Sweat Lodges, Steam Rooms Aren't for Detox
FRIDAY Feb. 12, 2010 -- The Web is filled with products and practices that promise to "detoxify" the body through various means, from extreme diets to spa treatments to sweating.
Though some may be relatively harmless, the desire to detox was brought to a tragic conclusion last fall when three participants died and several were made seriously ill during a pricey sweat lodge ceremony in Arizona. Self-help guru James Arthur Ray was arrested Feb. 3 and charged with three counts of manslaughter in the deaths.
Doctors say the notion that you can -- or should -- undertake special efforts to cleanse the body of impurities is not only not necessary but potentially dangerous. The body has evolved through time to detoxify itself through its own processes, said Dr. Rachel Vreeman, an assistant professor of pediatrics at the Indiana University School of Medicine and co-author of Don't Swallow Your Gum! Myths, Half-Truths and Outright Lies About Your Body and Health.
When it comes to removing toxins from the body, several organs are designed to do just that.
- The liver plays a major role in breaking down and filtering substances from the bloodstream that the body can't use.
- The kidneys remove substances such as urea, a byproduct of protein metabolism.
- The gastrointestinal tract, including the colon, is also designed to get rid of what the body cannot use and to keep what it needs.
"There are myths that toxins clog up or get stuck in these organs," Vreeman said. "That is just not true."
And without a doubt, she said, sweating definitely would not be the way to go about it.
The primary reason we sweat is to regulate the body temperature. When moisture produced by the sweat glands evaporates, it cools the body.
Though the main component of sweat is water, sweat does contain small amounts of dissolved minerals and trace elements, including sodium, lactate, urea, potassium, calcium, magnesium, zinc, copper, nickel, iron, chromium -- none of which are considered toxic, Vreeman said.
When you sweat, the major thing you lose is water -- something your body can't survive long without.
"The term 'detoxify' is used so often that it makes people think that special steps need to be taken so 'detoxifying' happens," Vreeman said. "It leads to people not trusting their bodies. Your body, however, does not need special cleansing efforts. What it does need is for you to get enough fluids and to eat a healthy, balanced diet."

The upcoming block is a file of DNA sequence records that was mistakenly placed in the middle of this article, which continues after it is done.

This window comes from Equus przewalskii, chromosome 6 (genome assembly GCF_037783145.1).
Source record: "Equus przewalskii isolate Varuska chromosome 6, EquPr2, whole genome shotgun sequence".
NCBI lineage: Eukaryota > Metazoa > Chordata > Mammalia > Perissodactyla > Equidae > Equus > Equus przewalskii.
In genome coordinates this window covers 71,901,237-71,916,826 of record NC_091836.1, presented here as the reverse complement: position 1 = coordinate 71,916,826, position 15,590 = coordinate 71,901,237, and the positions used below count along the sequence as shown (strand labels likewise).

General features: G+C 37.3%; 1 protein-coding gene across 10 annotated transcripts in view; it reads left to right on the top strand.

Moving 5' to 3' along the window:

That's not to say sweating, or spending time in a sauna, has been proven to have no health benefits.
Some studies have indicated that saunas lower blood pressure, enhance blood flow and improve cardiac functioning in people with congestive heart failure or other cardiovascular disease, Vreeman said. One study found weak evidence that saunas could help with chronic pain, and another showed minor benefits for some with chronic fatigue syndrome. There have been almost no studies done specifically on steam rooms or sweat lodges.
Western medicine has largely ignored sweat lodges, but they continue to play a significant role in Native American culture, said David Delgado Shorter, an associate professor of world arts and cultures at the University of California, Los Angeles.
"Sweats" have been used for many centuries to purify the mind and body among tribes throughout the Americas, Shorter said. Women in Mayan and Aztec culture, for example, used them as a fertility ritual, and men among the Plains tribes used sweats in preparation for hunts, among other reasons.
"The combination of the physical, emotional, psychological and religious is something many tribes find incredibly important and have fought for their right to do that," Shorter said.
During earlier times, when colonial settlers and government agents were sometimes violently suppressing Native American religion and culture, tribes fought to hold on to the tradition, for both spiritual and practical reasons. Sweat lodges offered a private place to sing, pray and gather.
That's why many in the Native American community take offense to non-Native Americans co-opting and charging for participation in sweat lodges, Shorter said.
Anyone thinking of participating in a sweat lodge ceremony or something approximating it should exercise caution, experts say. In harsh environments, hot or cold, the body will work hard to balance how much heat it makes and how much it loses. But if you are in conditions that are too hot for too long, the body may not be able to cool you off sufficiently.
In Arizona, in addition to those who died, 18 people were hospitalized with burns, dehydration, respiratory arrest or kidney failure, according to published reports. Participants, who had paid $9,695 for the "Spiritual Warrior" retreat, said that some people were vomiting, lethargic and collapsing after an hour into the session.
"These are all signs of heat illness and are warnings that your body cannot keep itself cool," Vreeman said. "Vomiting, thirst, dizziness, being uncoordinated or clumsy are all signs of heat exhaustion or heat stroke. Heat illness can kill you and should be treated as an emergency."
Someone who becomes overheated should get to a cool place, drink fluids and seek medical care, Vreeman said. People with heart conditions should always talk to their doctor before trying a sweat lodge or sauna.
The American Academy of Family Physicians has more on heat illness.
Posted: February 2010